Scopes are very popular and important tools for your rifle. Whether you’re practicing at the range, or out in the forest hunting, they can make hitting your target much easier.
Knowing how to adjust a rifle scope is a must. It does not do any good to have a scope on your rifle if it is not set up the right way.
When you are adjusting a rifle scope you need to make sure to adjust for elevation, windage, and parallax.
If you do not know how to adjust a rifle scope, here are three easy ways to adjust your scope.
How to Adjust a Rifle Scope Correctly
Step 1: Adjust For Elevation
The first thing you need to learn how to do is how to adjust a rifle scope up and down. When you are adjusting a rifle scope up and down, you are adjusting for elevation.
Elevation refers to moving the impact of the bullet on your target up or down. When you adjust your scope for elevation you adjust where your bullet is going to hit your target vertically.
In order to adjust for elevation you will want to use your scope to shoot at a target. You will want to shoot three to five times to get a good idea where your bullet is landing. If you are consistent in hitting above or below your intended target you will need to adjust the elevation turret.
Once you adjust your elevation turret, you will want to shoot three to five more times, until you are consistent in hitting your intended target.
On your elevation turret there will be numbers. You will want to record what number your turret is clicked to when you feel it is at the right elevation. Remembering this number will make it easier for you to adjust for elevation at the same distance, at another time.
Scope adjustments are measured in MOA’s, or Minute of Angle increments. The numbers and dashes on your turrets represent MOA increments.
Note: Each scope is different and will come with an owner’s manual. The owner’s manual may have further, more in-depth descriptions on how to be more precise in your adjustments for elevation. Be sure to check your manual before making adjustments.
Step 2: Adjust for Windage
As adjusting for elevation is important with a rifle scope, so is adjusting for windage. When you are adjusting a rifle scope to the right or left, you are adjusting for windage.
Windage refers to moving the impact of the bullet on your target right or left. When you adjust your scope for windage you adjust where your bullet is going to hit your target horizontally.
Adjusting for windage is almost exactly like adjusting for elevation. You will want to shoot at your target three to five times to see where your bullet is landing in relation to the target. If you are hitting to the left or the right of your target your will want to adjust the windage turret until you are hitting where you want to be.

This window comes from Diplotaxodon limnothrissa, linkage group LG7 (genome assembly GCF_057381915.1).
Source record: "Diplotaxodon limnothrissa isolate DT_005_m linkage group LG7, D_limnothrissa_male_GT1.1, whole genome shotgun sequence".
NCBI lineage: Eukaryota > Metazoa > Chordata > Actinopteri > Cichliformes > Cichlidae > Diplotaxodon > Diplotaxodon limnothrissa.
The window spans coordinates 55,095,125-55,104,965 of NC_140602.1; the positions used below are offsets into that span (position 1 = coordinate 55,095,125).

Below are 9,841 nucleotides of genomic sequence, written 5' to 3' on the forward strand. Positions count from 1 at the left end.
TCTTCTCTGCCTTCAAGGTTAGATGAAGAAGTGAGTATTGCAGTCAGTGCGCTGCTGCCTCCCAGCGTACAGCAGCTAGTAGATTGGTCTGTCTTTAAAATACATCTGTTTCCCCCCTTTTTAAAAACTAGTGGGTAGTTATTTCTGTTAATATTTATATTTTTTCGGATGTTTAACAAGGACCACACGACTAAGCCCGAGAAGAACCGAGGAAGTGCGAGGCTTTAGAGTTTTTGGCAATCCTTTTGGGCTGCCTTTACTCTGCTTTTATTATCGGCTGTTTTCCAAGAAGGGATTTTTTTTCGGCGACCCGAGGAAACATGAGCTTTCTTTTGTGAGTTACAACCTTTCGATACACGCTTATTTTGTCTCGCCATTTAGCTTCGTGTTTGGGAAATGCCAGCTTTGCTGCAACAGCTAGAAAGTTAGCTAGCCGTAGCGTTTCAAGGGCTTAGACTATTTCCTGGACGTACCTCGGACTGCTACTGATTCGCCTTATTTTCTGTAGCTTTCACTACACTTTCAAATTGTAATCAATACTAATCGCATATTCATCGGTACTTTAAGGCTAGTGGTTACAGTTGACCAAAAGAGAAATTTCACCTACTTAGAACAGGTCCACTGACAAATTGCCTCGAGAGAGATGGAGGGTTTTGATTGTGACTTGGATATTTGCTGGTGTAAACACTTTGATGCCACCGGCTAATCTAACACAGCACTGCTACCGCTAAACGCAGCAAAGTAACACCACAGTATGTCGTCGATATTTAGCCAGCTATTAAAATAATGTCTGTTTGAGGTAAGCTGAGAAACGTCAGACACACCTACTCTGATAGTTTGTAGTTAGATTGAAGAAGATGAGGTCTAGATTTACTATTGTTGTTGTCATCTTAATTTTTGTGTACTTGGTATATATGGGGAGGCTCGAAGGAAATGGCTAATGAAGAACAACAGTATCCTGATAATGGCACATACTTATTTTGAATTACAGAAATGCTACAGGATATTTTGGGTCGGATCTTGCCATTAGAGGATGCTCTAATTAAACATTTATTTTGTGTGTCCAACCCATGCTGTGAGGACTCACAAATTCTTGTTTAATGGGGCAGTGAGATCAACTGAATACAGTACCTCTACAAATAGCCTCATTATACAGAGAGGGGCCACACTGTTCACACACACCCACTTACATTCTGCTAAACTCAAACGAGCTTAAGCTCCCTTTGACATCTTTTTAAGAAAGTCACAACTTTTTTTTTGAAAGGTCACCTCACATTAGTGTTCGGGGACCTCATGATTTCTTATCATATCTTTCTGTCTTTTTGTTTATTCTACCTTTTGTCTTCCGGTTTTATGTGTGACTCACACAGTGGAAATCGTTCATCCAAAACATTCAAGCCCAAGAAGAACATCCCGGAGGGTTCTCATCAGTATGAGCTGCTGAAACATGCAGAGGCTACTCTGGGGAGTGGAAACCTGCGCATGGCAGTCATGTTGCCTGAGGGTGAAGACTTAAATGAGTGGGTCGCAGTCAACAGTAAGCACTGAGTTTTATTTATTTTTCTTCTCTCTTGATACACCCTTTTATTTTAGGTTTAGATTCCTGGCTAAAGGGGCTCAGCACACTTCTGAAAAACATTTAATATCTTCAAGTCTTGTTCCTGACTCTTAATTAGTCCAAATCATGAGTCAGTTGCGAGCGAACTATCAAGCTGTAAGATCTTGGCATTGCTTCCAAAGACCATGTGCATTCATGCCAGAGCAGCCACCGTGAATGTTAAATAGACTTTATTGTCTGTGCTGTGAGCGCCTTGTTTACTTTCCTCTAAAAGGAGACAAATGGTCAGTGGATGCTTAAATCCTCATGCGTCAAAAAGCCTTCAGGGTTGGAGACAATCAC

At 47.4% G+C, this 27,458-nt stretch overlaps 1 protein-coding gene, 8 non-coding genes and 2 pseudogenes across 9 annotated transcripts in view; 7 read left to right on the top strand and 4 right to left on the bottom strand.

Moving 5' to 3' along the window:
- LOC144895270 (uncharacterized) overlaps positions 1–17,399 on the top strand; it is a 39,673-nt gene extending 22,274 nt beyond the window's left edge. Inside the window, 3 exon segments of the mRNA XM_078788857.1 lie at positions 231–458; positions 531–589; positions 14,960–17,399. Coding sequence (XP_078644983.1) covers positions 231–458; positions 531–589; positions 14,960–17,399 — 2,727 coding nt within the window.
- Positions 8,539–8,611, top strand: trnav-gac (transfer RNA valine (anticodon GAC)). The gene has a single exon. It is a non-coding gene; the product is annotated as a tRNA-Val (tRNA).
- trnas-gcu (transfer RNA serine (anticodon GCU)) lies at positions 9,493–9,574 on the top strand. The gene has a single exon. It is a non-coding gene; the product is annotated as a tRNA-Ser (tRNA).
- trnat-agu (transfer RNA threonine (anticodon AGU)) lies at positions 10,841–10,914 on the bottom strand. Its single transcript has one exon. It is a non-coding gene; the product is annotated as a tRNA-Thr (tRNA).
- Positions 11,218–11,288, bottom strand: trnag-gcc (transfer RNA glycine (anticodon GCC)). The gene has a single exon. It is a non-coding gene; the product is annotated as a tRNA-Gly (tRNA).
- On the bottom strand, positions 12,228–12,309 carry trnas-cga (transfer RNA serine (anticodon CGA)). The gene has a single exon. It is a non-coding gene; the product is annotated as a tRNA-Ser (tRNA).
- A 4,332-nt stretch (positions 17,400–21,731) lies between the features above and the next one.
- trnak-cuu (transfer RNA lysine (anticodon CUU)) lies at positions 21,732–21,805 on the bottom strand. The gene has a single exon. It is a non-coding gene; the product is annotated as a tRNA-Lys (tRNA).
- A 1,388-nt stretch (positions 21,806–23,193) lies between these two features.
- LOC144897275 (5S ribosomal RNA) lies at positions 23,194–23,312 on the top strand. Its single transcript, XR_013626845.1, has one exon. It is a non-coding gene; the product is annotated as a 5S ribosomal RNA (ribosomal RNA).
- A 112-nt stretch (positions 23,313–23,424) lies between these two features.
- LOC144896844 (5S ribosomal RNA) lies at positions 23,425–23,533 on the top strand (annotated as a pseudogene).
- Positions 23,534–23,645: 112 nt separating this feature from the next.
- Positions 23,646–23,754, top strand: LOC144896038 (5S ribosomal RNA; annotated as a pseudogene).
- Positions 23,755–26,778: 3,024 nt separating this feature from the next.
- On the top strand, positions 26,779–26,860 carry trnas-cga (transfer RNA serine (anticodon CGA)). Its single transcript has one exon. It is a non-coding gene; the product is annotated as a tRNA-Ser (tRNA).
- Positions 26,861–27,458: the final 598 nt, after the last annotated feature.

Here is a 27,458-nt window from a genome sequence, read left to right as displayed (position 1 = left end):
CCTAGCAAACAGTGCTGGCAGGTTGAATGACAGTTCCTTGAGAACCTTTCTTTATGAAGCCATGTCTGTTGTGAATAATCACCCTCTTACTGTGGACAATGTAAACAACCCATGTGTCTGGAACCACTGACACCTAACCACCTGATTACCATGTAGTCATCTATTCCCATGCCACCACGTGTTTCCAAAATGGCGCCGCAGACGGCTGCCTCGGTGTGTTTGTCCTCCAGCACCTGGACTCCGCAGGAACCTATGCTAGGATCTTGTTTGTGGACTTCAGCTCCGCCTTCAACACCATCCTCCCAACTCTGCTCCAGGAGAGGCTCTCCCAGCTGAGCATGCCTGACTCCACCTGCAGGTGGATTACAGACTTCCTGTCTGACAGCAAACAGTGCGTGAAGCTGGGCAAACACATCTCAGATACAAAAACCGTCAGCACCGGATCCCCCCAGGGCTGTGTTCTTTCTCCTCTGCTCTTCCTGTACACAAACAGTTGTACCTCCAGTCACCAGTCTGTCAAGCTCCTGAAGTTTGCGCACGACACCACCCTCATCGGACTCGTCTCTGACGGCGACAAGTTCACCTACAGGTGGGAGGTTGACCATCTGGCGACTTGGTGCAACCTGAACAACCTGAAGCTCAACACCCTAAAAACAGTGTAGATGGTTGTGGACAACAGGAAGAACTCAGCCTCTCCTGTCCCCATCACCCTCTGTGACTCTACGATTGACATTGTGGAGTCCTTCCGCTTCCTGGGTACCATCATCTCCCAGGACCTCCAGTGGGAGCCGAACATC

Remember, like with elevation, to record the MOA on your windage turret for later use. Recording this number will make adjusting your scope a lot easier in the future.
Note: Like with elevation, your owner’s manual may offer recommendations for adjusting for windage. Be sure to check it out to ensure optimal adjustment.
Step 3: Adjust for Parallax
Adjusting for parallax is a little different than adjusting for elevation and windage on a rifle scope. In fact, not all scopes need to be adjusted for parallax.
First let’s talk about what parallax is. Parallax refers to the movement of the crosshairs on your scope when you move your eyes or head in a different position. It’s that “swimming” motion you may get when looking into your scope. This usually happens when what you are looking at is not in focus or not on the same optical plane as the scope reticle.
You most likely will need to adjust for Parallax when you are using a high end scope. Some scopes will not have a way for you to adjust for parallax. At certain distances these scopes are parallax free. If you are using a scope with less than 10x magnification you will not need to adjust for parallax. It is usually when you are above 10x magnification that adjustments need to be made.
To adjust for parallax you will need to first focus your eyepiece on your scope. If your eyepiece is not focused to you, than adjusting your parallax is not going to happen. Once your scope is focused for your eyes, you are ready to adjust for Parallax:
- Set up a target 100 yards away
- Adjust your parallax ring for the distance your target is at
- Look through the scope with your aiming eye and adjust your rifle position so the cross-hairs of your scope are centered on your target
- Move your eyes all over the place; up and down, and left to right. You want to look to see if the cross-hairs moves across your target when you do this
- Adjust your parallax ring slightly if the cross-hairs do move, or “swim”
- Repeat your eye movement, looking for cross-hair movement.
- Once the cross-hairs no longer are moving, you have adjusted your parallax for that distance.
Note: Like with elevation and windage, you will want to record the position of your parallax ring. This will make adjusting your scope in the future easier and quicker.
Now that you know how to adjust a rifle scope, using your scope will be much easier and effective. Adjusting your rifle scope for windage, elevation, and parallax will make night and day difference when it comes to shooting your rifle. Reading your owner’s manual and following these three steps will make adjusting your rifle scope for hunting or target practice quick and easy.
Gary Fretwell is a 33-year-old die hard hunter and blogger from Wyoming. After serving in Iraq, he finished school to become an Asset Protection Officer and currently is learning to be a tracker to help hunters like himself find big game!